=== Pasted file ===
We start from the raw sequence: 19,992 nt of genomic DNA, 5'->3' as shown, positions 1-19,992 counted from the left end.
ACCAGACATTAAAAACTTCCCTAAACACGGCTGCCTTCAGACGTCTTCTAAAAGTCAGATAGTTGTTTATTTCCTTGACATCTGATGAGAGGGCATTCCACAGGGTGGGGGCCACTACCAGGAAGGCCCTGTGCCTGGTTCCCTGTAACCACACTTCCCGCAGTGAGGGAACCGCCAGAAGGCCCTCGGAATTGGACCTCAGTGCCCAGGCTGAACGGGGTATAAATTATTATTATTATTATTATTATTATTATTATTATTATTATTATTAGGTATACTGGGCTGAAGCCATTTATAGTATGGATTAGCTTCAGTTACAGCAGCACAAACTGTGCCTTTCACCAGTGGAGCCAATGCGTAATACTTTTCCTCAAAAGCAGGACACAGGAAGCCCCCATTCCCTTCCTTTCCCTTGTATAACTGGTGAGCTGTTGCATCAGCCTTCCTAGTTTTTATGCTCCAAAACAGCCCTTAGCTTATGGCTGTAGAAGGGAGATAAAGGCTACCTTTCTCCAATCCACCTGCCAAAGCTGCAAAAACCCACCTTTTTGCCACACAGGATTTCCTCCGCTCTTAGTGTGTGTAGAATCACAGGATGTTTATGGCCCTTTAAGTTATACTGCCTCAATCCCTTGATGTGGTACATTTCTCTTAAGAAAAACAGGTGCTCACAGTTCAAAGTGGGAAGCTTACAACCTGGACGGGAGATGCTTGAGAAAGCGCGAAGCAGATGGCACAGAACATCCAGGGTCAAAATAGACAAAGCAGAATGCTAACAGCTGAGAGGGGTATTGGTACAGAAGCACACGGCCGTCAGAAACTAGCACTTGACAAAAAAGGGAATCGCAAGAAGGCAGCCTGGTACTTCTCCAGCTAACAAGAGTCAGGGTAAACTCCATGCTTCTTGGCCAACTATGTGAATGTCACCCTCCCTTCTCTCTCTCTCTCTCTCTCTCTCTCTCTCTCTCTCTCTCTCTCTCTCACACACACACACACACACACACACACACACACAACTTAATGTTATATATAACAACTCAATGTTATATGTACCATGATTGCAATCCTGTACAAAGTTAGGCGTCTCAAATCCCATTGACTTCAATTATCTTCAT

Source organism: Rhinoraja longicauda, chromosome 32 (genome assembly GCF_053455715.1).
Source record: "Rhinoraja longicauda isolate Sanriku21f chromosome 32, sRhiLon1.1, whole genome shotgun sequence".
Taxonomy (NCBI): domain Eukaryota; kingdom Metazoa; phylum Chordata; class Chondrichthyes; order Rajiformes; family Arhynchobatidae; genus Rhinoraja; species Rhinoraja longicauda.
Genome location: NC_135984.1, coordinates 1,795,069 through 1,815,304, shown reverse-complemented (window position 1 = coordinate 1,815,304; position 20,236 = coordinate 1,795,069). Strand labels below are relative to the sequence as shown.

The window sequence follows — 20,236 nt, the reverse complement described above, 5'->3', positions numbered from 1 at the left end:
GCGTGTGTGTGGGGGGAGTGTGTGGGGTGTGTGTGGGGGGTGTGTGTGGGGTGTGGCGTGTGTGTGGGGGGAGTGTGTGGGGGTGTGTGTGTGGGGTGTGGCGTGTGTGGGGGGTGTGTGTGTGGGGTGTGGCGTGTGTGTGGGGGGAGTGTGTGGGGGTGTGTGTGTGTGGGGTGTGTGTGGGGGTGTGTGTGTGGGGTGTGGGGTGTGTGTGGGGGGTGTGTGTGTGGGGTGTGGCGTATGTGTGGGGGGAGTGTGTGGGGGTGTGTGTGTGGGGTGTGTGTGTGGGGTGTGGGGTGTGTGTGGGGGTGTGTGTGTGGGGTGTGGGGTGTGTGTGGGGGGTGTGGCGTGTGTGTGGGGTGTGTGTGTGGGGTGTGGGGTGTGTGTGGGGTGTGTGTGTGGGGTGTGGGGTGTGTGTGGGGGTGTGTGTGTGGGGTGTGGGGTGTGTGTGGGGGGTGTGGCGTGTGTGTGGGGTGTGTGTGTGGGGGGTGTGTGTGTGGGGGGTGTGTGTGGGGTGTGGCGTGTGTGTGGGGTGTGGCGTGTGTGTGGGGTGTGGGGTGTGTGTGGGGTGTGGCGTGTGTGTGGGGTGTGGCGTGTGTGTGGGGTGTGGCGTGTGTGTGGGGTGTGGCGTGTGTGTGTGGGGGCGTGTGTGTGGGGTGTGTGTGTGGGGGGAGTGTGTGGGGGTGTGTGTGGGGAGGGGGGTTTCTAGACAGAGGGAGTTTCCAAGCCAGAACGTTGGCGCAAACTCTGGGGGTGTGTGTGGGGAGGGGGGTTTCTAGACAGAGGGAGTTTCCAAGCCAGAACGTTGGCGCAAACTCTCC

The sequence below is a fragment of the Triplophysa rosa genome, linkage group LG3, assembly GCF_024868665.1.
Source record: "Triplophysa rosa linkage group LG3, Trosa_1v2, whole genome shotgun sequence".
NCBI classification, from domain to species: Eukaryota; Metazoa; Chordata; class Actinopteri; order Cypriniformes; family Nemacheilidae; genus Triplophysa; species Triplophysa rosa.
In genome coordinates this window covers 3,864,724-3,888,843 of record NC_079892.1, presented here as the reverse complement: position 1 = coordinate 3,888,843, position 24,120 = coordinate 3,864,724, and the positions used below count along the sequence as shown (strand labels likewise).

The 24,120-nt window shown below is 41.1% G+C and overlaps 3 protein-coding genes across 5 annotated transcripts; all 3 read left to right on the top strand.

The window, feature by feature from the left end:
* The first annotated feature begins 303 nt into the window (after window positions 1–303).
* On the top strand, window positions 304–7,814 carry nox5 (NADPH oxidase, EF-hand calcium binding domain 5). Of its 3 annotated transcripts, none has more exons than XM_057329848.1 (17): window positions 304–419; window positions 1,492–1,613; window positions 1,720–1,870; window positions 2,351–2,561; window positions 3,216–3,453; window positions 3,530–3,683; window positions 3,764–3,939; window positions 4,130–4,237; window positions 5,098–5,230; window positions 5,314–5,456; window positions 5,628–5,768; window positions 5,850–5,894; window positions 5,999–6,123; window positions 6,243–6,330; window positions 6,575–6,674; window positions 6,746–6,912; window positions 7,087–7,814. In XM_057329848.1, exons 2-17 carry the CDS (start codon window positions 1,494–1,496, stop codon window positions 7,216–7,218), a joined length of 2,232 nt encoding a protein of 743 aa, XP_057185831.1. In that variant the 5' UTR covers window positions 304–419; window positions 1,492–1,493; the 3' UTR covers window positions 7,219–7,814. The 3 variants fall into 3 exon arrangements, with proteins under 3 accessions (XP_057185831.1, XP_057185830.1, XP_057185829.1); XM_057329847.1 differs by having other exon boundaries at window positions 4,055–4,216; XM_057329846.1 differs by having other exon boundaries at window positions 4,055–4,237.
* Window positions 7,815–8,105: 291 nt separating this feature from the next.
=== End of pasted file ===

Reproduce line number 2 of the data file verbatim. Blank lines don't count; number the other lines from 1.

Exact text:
ACCAGACATTAAAAACTTCCCTAAACACGGCTGCCTTCAGACGTCTTCTAAAAGTCAGATAGTTGTTTATTTCCTTGACATCTGATGAGAGGGCATTCCACAGGGTGGGGGCCACTACCAGGAAGGCCCTGTGCCTGGTTCCCTGTAACCACACTTCCCGCAGTGAGGGAACCGCCAGAAGGCCCTCGGAATTGGACCTCAGTGCCCAGGCTGAACGGGGTATAAATTATTATTATTATTATTATTATTATTATTATTATTATTATTATTAGGTATACTGGGCTGAAGCCATTTATAGTATGGATTAGCTTCAGTTACAGCAGCACAAACTGTGCCTTTCACCAGTGGAGCCAATGCGTAATACTTTTCCTCAAAAGCAGGACACAGGAAGCCCCCATTCCCTTCCTTTCCCTTGTATAACTGGTGAGCTGTTGCATCAGCCTTCCTAGTTTTTATGCTCCAAAACAGCCCTTAGCTTATGGCTGTAGAAGGGAGATAAAGGCTACCTTTCTCCAATCCACCTGCCAAAGCTGCAAAAACCCACCTTTTTGCCACACAGGATTTCCTCCGCTCTTAGTGTGTGTAGAATCACAGGATGTTTATGGCCCTTTAAGTTATACTGCCTCAATCCCTTGATGTGGTACATTTCTCTTAAGAAAAACAGGTGCTCACAGTTCAAAGTGGGAAGCTTACAACCTGGACGGGAGATGCTTGAGAAAGCGCGAAGCAGATGGCACAGAACATCCAGGGTCAAAATAGACAAAGCAGAATGCTAACAGCTGAGAGGGGTATTGGTACAGAAGCACACGGCCGTCAGAAACTAGCACTTGACAAAAAAGGGAATCGCAAGAAGGCAGCCTGGTACTTCTCCAGCTAACAAGAGTCAGGGTAAACTCCATGCTTCTTGGCCAACTATGTGAATGTCACCCTCCCTTCTCTCTCTCTCTCTCTCTCTCTCTCTCTCTCTCTCTCTCTCTCTCTCACACACACACACACACACACACACACACACACAACTTAATGTTATATATAACAACTCAATGTTATATGTACCATGATTGCAATCCTGTACAAAGTTAGGCGTCTCAAATCCCATTGACTTCAATTATCTTCAT